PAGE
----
P: SOC-S 163 or 3 credit hours of introductory sociology. Analysis of the major types of political (reform, revolutionary, and reactionary) and religious movements (cults, sects). Emphasis on their nature, ideology, and organization.

SOC-S 419 Social Movements and Collective Action (3 cr.)
P: SOC-S 163 or 3 credit hours of introductory sociology. Change-oriented social and political collective action and consequences for groups and societies. Resource mobilization, historical and comparative analysis of contemporary movements and collective action.

SOC-S 420 AdvancedTopics in Deviance (3 cr.)
P: SOC-S 163 or 3 credit hours of introductory sociology. Specific topics announced each semester, e.g., crime, juvenile delinquency, law enforcement, corrections, mental illness, sexual deviance, drug use, and violence.

SOC-S 423 Sexual Patterns and Variations (3 cr.)
P: SOC-S 163 or 3 credit hours of introductory sociology. Sociological examination of patterns and variations in several dimensions of human sexuality. Emphasis will be placed on sexual nonconformity (homosexuality, premarital relations, etc.).

SOC-S 426 Control of Crime (3 cr.)
P: SOC-S 163 or 3 credit hours of introductory sociology. Analysis of policies for prevention of crime and treatment of criminals on basis of knowledge regarding causation of criminal behavior.

SOC-S 431 Topics in Social Psychology (3 cr.)
P: SOC-S 163 or 3 credit hours of introductory sociology. Specific topics announced each semester, e.g., socialization, personality development, small group structures and processes, interpersonal relations, language and human behavior, attitude formation and change, violence and aggression. May be repeated three times for credit.

SOC-S 436 Public Opinion and Propaganda (3 cr.)
P: SOC-S 163 or 3 credit hours of introductory sociology. Techniques of propaganda, with emphasis on war propaganda; propaganda as an instrument of social control; role of propaganda and opinion measurement. Credit not given for both SOC-S 436 and JOUR-J 423 or POLS-Y 316.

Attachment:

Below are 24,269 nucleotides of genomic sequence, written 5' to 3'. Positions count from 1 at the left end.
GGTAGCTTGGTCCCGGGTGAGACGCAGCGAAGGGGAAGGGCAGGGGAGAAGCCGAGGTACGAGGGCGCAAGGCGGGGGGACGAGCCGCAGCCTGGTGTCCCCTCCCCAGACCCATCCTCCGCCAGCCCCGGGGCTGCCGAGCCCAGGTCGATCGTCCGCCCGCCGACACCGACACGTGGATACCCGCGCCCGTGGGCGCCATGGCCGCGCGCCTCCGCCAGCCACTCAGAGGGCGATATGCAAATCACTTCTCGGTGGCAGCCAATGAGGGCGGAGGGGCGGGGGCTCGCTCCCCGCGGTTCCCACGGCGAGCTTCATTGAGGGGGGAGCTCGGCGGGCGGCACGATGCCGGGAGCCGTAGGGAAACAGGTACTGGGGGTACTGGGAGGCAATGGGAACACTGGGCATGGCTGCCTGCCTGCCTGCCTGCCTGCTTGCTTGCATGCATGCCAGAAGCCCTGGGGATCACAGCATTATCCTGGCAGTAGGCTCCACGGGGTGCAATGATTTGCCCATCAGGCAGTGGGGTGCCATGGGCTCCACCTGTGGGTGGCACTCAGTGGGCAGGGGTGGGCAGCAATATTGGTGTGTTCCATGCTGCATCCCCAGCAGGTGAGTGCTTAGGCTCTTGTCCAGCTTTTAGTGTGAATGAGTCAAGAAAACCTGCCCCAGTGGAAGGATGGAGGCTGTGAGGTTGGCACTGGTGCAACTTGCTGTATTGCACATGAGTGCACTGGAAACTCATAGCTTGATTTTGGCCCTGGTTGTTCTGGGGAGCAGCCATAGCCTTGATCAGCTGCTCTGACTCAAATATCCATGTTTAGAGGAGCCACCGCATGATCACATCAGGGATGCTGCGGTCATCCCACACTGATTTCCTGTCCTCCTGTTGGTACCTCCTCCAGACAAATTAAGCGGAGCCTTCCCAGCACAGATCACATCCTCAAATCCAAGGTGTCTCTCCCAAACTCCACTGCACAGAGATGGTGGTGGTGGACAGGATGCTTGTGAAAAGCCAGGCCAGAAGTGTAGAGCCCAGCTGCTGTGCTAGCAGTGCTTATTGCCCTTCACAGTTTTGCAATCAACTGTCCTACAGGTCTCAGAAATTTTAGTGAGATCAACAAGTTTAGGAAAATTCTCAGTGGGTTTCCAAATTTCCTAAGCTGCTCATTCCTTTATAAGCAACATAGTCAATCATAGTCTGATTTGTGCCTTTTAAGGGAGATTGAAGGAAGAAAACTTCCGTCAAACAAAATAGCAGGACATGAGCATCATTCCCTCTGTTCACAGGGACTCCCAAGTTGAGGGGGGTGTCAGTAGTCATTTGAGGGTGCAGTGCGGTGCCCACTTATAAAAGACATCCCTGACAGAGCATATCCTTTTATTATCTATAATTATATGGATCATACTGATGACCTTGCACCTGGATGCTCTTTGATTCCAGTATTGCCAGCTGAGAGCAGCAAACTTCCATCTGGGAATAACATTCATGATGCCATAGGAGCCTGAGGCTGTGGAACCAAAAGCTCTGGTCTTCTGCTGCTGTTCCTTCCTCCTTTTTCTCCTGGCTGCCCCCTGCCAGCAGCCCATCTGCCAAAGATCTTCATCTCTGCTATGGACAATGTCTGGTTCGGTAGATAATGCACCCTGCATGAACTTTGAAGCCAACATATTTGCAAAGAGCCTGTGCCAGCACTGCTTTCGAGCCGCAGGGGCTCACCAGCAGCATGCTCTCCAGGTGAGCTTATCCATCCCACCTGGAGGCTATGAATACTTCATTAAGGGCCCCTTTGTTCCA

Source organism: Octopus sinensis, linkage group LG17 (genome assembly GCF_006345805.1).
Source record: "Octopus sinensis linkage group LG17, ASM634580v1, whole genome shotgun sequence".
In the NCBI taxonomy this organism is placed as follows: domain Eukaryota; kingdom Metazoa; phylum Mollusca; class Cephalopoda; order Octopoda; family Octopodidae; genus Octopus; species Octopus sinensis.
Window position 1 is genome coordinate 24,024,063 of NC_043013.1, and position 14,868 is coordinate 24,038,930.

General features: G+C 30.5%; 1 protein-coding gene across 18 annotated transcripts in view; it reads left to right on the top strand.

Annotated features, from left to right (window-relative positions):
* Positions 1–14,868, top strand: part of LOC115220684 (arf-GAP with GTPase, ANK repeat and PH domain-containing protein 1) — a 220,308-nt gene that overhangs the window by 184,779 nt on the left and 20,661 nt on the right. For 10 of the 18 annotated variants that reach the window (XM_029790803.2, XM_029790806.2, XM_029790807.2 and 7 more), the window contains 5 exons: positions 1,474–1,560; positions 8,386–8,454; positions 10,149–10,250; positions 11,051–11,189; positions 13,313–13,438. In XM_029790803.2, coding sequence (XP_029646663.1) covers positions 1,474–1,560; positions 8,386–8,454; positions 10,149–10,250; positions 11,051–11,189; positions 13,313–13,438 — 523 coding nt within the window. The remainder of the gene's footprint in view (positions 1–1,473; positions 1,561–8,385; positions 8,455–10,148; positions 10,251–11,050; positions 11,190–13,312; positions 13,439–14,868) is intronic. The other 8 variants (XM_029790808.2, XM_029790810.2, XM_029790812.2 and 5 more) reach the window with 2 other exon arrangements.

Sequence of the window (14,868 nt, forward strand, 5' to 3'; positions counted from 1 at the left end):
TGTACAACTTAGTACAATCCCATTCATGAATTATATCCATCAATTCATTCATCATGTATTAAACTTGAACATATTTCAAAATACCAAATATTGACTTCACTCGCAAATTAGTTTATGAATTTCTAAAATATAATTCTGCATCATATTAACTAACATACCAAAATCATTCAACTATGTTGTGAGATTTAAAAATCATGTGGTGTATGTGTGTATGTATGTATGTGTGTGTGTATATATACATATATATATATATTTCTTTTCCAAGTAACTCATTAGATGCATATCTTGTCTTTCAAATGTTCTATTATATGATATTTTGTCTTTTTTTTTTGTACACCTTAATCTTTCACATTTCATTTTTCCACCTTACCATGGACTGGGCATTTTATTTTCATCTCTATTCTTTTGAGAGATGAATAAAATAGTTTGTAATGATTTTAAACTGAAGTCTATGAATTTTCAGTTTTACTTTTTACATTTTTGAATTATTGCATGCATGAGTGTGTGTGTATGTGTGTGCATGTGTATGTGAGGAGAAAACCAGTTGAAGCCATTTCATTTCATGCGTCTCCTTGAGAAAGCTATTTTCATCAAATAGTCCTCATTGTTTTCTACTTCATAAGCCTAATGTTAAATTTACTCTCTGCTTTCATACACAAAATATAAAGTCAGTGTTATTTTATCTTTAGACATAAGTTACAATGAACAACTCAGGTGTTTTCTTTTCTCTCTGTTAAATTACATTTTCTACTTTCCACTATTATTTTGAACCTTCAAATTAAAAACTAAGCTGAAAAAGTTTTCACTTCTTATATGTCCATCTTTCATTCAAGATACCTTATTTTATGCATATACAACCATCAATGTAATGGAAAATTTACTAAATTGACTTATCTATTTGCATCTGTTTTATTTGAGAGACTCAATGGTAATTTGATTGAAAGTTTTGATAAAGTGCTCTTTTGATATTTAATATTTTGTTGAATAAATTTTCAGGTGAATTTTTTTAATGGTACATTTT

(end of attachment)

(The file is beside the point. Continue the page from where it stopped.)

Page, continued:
SOC-S 441 Topics in Social Theory (3 cr.) P: SOC-S 163, SOC-S 250, SOC-S 251. Topics include development of American sociology; classical sociological theory; contemporary sociological theory.

SOC-S 447 Theories in Social Change (3 cr.) P: SOC-S 163, SOC-S 250, and SOC-S 251. Introduction to the social mechanisms of change. Explores various conditions that result in social change, such as technological advances, reform movements, and revolution. The results of social change such as modernization, rationalization, and urbanization are examined in terms of how they affect various institutions.

SOC-S 468 Research Problems in Sociology (1-3 cr.)
P: 6 credit hours in sociology. Instructor’s consent. An independent research project, formulated and conducted in consultation with a faculty sponsor, culminating in an analytical paper. Repeatable for credit up to 9 units.

SOC-S 470 Senior Seminar (3 cr.)
P: SOC-S 163, SOC-S 250, SOC-S 251. Topics in sociology and sociological applications.

SOC-S 494 Field Experience in Sociology (1-6 cr.)
Faculty-directed study of aspects of sociology based on field experience, in conjunction with directed readings and writing. Specifically, each intern is required to (1) keep a daily or weekly journal, which is given at regular intervals to the faculty sponsor; (2) give an oral report once the fieldwork is completed; and (3) depending on academic credit, write a journal or an analytic paper or both. In combination with SOC-S 495, may be repeated for credit up to nine units.

SOC-S 495 Individual Readings/Research in Sociology (1-6 cr.)
P: 6 credit hours in sociology and written consent of instructor. To be taken in conjunction with advanced sociology courses to meet requirements of the Sociology Honors Program. May be repeated when topics vary for up to a maximum of 6 total hours.